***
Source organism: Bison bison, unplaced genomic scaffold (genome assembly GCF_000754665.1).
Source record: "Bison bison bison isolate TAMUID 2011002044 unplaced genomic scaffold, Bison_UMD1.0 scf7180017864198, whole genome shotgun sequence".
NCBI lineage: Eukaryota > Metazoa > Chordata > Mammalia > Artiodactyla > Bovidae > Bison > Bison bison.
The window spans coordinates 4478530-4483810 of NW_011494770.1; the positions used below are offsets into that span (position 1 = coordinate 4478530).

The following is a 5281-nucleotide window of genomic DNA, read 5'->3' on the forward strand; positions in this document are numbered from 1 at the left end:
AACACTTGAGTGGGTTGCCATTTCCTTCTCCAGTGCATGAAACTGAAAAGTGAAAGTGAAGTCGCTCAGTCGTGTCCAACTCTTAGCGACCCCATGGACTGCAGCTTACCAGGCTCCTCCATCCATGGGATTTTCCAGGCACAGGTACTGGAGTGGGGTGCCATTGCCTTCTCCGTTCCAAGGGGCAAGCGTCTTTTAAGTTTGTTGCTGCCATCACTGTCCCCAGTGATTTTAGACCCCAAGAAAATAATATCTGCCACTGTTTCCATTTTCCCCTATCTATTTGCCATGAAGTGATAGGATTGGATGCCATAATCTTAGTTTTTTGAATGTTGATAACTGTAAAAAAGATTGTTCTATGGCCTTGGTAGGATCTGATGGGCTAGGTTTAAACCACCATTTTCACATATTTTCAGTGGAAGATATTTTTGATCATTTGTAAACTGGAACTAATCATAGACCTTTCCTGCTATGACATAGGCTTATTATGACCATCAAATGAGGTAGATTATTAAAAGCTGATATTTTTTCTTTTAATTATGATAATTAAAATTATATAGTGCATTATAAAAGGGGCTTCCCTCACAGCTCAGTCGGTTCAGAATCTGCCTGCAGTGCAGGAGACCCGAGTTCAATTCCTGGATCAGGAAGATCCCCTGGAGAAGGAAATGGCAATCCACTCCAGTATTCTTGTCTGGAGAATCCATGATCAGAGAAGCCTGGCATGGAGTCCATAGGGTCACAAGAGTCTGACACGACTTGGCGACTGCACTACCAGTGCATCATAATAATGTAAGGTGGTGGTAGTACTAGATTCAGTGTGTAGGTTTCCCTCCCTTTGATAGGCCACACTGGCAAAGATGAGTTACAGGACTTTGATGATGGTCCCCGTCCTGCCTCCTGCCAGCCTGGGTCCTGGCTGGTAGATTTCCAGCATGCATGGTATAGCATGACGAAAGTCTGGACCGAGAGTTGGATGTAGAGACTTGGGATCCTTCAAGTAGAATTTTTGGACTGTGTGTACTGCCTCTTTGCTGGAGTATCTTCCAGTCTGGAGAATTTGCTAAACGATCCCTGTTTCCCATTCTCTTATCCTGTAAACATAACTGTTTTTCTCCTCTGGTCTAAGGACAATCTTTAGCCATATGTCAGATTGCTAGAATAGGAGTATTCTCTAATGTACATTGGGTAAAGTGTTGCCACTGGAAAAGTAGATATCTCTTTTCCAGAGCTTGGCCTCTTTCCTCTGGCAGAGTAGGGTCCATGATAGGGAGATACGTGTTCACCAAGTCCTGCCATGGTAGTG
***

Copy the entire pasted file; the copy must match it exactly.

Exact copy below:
Source organism: Bison bison, unplaced genomic scaffold (genome assembly GCF_000754665.1).
Source record: "Bison bison bison isolate TAMUID 2011002044 unplaced genomic scaffold, Bison_UMD1.0 scf7180017864198, whole genome shotgun sequence".
NCBI lineage: Eukaryota > Metazoa > Chordata > Mammalia > Artiodactyla > Bovidae > Bison > Bison bison.
The window spans coordinates 4478530-4483810 of NW_011494770.1; the positions used below are offsets into that span (position 1 = coordinate 4478530).

The following is a 5281-nucleotide window of genomic DNA, read 5'->3' on the forward strand; positions in this document are numbered from 1 at the left end:
AACACTTGAGTGGGTTGCCATTTCCTTCTCCAGTGCATGAAACTGAAAAGTGAAAGTGAAGTCGCTCAGTCGTGTCCAACTCTTAGCGACCCCATGGACTGCAGCTTACCAGGCTCCTCCATCCATGGGATTTTCCAGGCACAGGTACTGGAGTGGGGTGCCATTGCCTTCTCCGTTCCAAGGGGCAAGCGTCTTTTAAGTTTGTTGCTGCCATCACTGTCCCCAGTGATTTTAGACCCCAAGAAAATAATATCTGCCACTGTTTCCATTTTCCCCTATCTATTTGCCATGAAGTGATAGGATTGGATGCCATAATCTTAGTTTTTTGAATGTTGATAACTGTAAAAAAGATTGTTCTATGGCCTTGGTAGGATCTGATGGGCTAGGTTTAAACCACCATTTTCACATATTTTCAGTGGAAGATATTTTTGATCATTTGTAAACTGGAACTAATCATAGACCTTTCCTGCTATGACATAGGCTTATTATGACCATCAAATGAGGTAGATTATTAAAAGCTGATATTTTTTCTTTTAATTATGATAATTAAAATTATATAGTGCATTATAAAAGGGGCTTCCCTCACAGCTCAGTCGGTTCAGAATCTGCCTGCAGTGCAGGAGACCCGAGTTCAATTCCTGGATCAGGAAGATCCCCTGGAGAAGGAAATGGCAATCCACTCCAGTATTCTTGTCTGGAGAATCCATGATCAGAGAAGCCTGGCATGGAGTCCATAGGGTCACAAGAGTCTGACACGACTTGGCGACTGCACTACCAGTGCATCATAATAATGTAAGGTGGTGGTAGTACTAGATTCAGTGTGTAGGTTTCCCTCCCTTTGATAGGCCACACTGGCAAAGATGAGTTACAGGACTTTGATGATGGTCCCCGTCCTGCCTCCTGCCAGCCTGGGTCCTGGCTGGTAGATTTCCAGCATGCATGGTATAGCATGACGAAAGTCTGGACCGAGAGTTGGATGTAGAGACTTGGGATCCTTCAAGTAGAATTTTTGGACTGTGTGTACTGCCTCTTTGCTGGAGTATCTTCCAGTCTGGAGAATTTGCTAAACGATCCCTGTTTCCCATTCTCTTATCCTGTAAACATAACTGTTTTTCTCCTCTGGTCTAAGGACAATCTTTAGCCATATGTCAGATTGCTAGAATAGGAGTATTCTCTAATGTACATTGGGTAAAGTGTTGCCACTGGAAAAGTAGATATCTCTTTTCCAGAGCTTGGCCTCTTTCCTCTGGCAGAGTAGGGTCCATGATAGGGAGATACGTGTTCACCAAGTCCTGCCATGGTAGTG